Cut open a conversation. Strip away the surface smile and look beneath the polite “mmhm.” Peer into the vacant eyes and see the thoughts - hundreds of them - fighting their way through the cerebral cortex, desperately wanting to be set free.
Realize that this conversation - like most conversations - is not the two-way street it is meant to be. It is not an exchange of ideas through verbal expression. Instead, it is a tug-of-words that carries on day after day, week after week, for years. It is a never-ending game of push/pull in which each party gives a little in order to take a lot.
This is not a conversation at all. Nobody is listening.
We think we are, but we are not.
We interrupt each other, finish the other person’s unfinished sentence, and continually try (mostly unconsciously) to bring the conversation back to us.
We sit next to someone we love - a dear friend we haven’t seen for weeks or months - but we are absent. They open their mouths and their words tumble out - words that we only partially hear because, as we sip our coffee and nibble on some cake, we are lost in our own circumstances and anxiously waiting for the opportunity to unleash our own discombobulated opinions, rebuttals, theories, and “truths.”
We say, “I know exactly how you feel” not because we know exactly how they feel (can we ever know exactly how someone else feels? Do we ever live someone else's life?) but because we want to share one of our own stories.
(Your Grandpa died? I know exactly how you feel. When my Grandpa died I was eight years old... and the tug-of-words continues).
We are trapped in a perpetual cycle of “waiting to talk.” Not because we are bad people, lousy friends, or poor partners, but because there is a deep need inside all of us to be heard.
I suspect it’s a need that arises in childhood, when most of us are told to “be seen and not heard,” to “be quiet in class,” to “shhhh.” We understood, early on, that our parents, our teachers, all of the adults in our world were busy. They didn’t always have time for our convoluted tales. They did the best they could, of course, but we didn’t want to be a bother, so we kept our thoughts mostly to ourselves and didn’t say the things we wanted to say.
We are saying them now though, whenever we can, to whomever will listen.
And here lies the crux of the problem - we are so consumed by the act of talking, so addicted to the sound of our own voice and the transmission of our own stories, that we have lost our ability to listen - really listen - to the stories of others.
Listening is not as simple as it looks. Real listening - the kind that has no underlying motive - takes practice and patience and resolve.
It requires a willingness to open your mind and your heart to fully receive the story that is being shared. It requires self-restraint to remain silent even though the words being spoken make you want to scream. It requires courage to stay present and grounded enough to see life through someone else’s lens, no matter how spotted or smeared that lens may be.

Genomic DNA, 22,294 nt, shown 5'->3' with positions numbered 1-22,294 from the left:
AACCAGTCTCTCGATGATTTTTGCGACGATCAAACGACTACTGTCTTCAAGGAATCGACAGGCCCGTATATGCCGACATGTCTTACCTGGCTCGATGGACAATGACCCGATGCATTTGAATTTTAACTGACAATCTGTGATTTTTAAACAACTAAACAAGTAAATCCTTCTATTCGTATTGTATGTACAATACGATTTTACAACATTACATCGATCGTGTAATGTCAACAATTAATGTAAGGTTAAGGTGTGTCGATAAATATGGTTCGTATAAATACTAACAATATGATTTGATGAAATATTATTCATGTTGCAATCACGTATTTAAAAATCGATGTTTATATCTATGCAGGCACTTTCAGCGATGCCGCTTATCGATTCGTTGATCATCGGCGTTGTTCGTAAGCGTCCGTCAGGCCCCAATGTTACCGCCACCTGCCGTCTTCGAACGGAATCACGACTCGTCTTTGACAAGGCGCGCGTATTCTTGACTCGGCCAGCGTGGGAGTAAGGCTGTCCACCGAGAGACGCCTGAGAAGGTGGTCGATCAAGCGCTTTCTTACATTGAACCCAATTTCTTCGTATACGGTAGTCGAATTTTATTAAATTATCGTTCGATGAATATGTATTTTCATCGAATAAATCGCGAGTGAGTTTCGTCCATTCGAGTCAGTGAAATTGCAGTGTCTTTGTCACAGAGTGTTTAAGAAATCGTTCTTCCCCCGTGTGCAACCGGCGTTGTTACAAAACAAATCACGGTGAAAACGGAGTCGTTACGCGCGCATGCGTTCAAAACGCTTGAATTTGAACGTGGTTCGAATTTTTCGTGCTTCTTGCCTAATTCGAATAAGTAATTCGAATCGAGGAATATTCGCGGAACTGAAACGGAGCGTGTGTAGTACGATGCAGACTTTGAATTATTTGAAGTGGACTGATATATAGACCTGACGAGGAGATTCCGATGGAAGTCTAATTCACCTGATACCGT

For the past two months, I have been actively trying to become a better listener and a more conscious friend. To be mindful when someone else is speaking, to turn off the flow of words inside my own head, and to immerse myself in the authentic sharing experience that is taking place.
The results, thus far, have been mind-boggling.
Friends whom I’ve known for years are sharing their previously unspoken hopes and deepest fears. They are divulging long-buried secrets and closeted pipe-dreams. They are opening up in a way they have never opened up before. And not because I am asking questions or digging for answers - but simply because I am there - really there - and I am willing to listen.
It is a privilege is to be invited into another person’s psyche; an honour to be entrusted with another’s personal mythology. It offers a tremendous opportunity for empathy, compassion, and growth.
After I have really listened to another person, I am always overcome by feelings of peace, joy, and profound gratitude for the genuine human-to-human connection of which I have been a part. Listening, I now know, is incredibly healing.
May we strive - all of us - to be better listeners. May we slow down, shut up, and be there. May we allow for pauses without feeling the need to jump in and clutter the silence with our own opinions. May we cherish those we love by creating a space for them that is comfortable and safe. May we come to understand that real listening is an art and an act of grace.
It is our right, as human beings, to be heard. And it is our duty, as human beings, to listen. After all, “the most precious gift we can offer anyone is our attention” (Thich Nhat Hanh).
Cut open a new conversation - one in which all parties are present, awake, and willing to relinquish their own narrative in order to embrace another’s. See the eyes - bright and alert. See the hearts - open and receptive.
See new kinds of relationships start to form, ones that run deeper than ever before. See the wounded child that lives inside every one of us start to heal. See the lessons being learned and the voices being heard. See the power of silent attentiveness at work.
Listen. Just listen. And watch your world transform.
This week's affirmation: I strive to be a better listener, a more mindful human being, a more conscious friend.